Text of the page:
JACKSON, Miss. (AP) — Whether it was sheer confidence or remarkable resilience, Mackenzie Hughes never doubted he would win the Sanderson Farms Championship. He just never imagined how it would unfold Sunday evening.
Hughes, from Hamilton, Ont., had to make six key putts on the final seven holes — four of them for par — to outlast Sepp Straka of Vienna, Austria, on the second playoff hole for his second PGA Tour victory.
“The second one felt a lot harder than the first one, that's for sure,” Hughes said.
The 31-year-old Canadian renowned for his putter finally made birdie his third time playing the 18th hole at the Country Club of Jackson, pouring in an 8-footer for the win.
But this was as much about pars — the 15-footer on the par-5 14th, the 7-foot putt on the 16th after he couldn't reach the green from a fairway bunker, and two tough par saves on the 18th hole from 100 feet behind the green in regulation and from a bunker on the first playoff hole.
“I kept telling myself the whole week that I was going to do it. That was the only thing I saw in my mind," Hughes said. “Those par saves down the stretch, I was just trying to will the ball into the hole.”
The first par save on the 18th gave him a 3-under 69 to force a playoff against Straka, who played two groups ahead of Hughes and shot 67 to post at 17-under 271.
On the second playoff hole, Straka missed from 18 feet on the fringe before Hughes made the winning putt. It was the second time in his last four tournaments that Straka lost in a playoff. The other was against Will Zalatoris at the start of the PGA Tour postseason.
“I played good golf on a tough Sunday,” said Straka, who picked up his first PGA Tour title earlier this year at the Honda Classic. “Giving yourself chances to win out here it key. The more you can do that, the more comfortable you'll be.”
For Hughes, it had been six years since his lone victory — also in a playoff — at Sea Island.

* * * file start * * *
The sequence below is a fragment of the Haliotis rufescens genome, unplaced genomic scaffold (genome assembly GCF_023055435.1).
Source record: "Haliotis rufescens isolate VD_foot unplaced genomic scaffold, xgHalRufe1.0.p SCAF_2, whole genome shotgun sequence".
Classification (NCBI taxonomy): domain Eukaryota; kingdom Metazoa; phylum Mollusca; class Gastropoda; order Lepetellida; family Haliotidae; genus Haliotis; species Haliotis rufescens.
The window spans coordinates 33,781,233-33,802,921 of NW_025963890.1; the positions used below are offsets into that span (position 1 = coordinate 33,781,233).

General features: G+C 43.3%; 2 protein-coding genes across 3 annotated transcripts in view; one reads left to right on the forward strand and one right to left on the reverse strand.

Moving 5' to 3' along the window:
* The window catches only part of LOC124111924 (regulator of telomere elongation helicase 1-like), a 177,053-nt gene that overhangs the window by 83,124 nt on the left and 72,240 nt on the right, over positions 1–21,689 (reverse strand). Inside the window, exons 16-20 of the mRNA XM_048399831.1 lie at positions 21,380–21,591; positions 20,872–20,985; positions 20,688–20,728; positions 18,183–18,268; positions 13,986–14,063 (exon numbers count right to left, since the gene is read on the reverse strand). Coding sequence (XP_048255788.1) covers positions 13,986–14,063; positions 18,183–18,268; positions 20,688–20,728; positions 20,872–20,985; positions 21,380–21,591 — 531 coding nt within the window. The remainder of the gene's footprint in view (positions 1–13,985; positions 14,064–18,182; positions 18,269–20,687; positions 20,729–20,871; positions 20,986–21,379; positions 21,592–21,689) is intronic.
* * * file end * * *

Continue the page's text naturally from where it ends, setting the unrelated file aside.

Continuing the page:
“I was fighting like hell to stay in it,” Hughes said. “Finishing second, while it's still great, it kind of stings when you're that close. I just wasn't going to accept that today.”
The victory comes one week after the Presidents Cup, and Hughes was disappointed not to be included on the International team at Quail Hollow in Charlotte, North Carolina, where he lives. He wanted to use that as motivation, and it sure worked out that way.
Garrick Higgo of South Africa had a 68 and finished third.
Straka took the lead by getting up-and-down for birdie on the par-5 14th and the reachable par-4 15th. He had to settle for pars the rest of the day.
Hughes had those scoring holes still to play, and he nearly squandered the chance. On the 14th, he was out of position off the tee, his wedge over a tree back toward the fairway came up short in a bunker, he had to lay up again and escaped with a 15-foot par putt.
On the closing hole, he was well left off the tee and punched under a tree and over the green against the grandstand. After free relief, he used putter from 100 feet away off the green with perfect pace to 3 feet for.
On the first playoff hole at the 18th, Hughes came up short in a bunker with only about 15 feet from the edge of the bunker to the pin. He blasted out to 5 feet and made par.
That sent them back to the 18th for a third time, and Hughes closed him out.
Mark Hubbard, who went into the final round with a one-shot lead, managed only two birdies in his round of 74 and tied for fifth.
The final round featured five players who had at least a share of the lead at some point. That included Emiliano Grillo of Argentina, whose round came undone on the par-5 14th when he took a triple bogey without a penalty shot.
Higgo never was part of the lead, though he lingered the entire day and missed an 8-foot birdie putt on the 17th that ultimately kept him out of the playoff.
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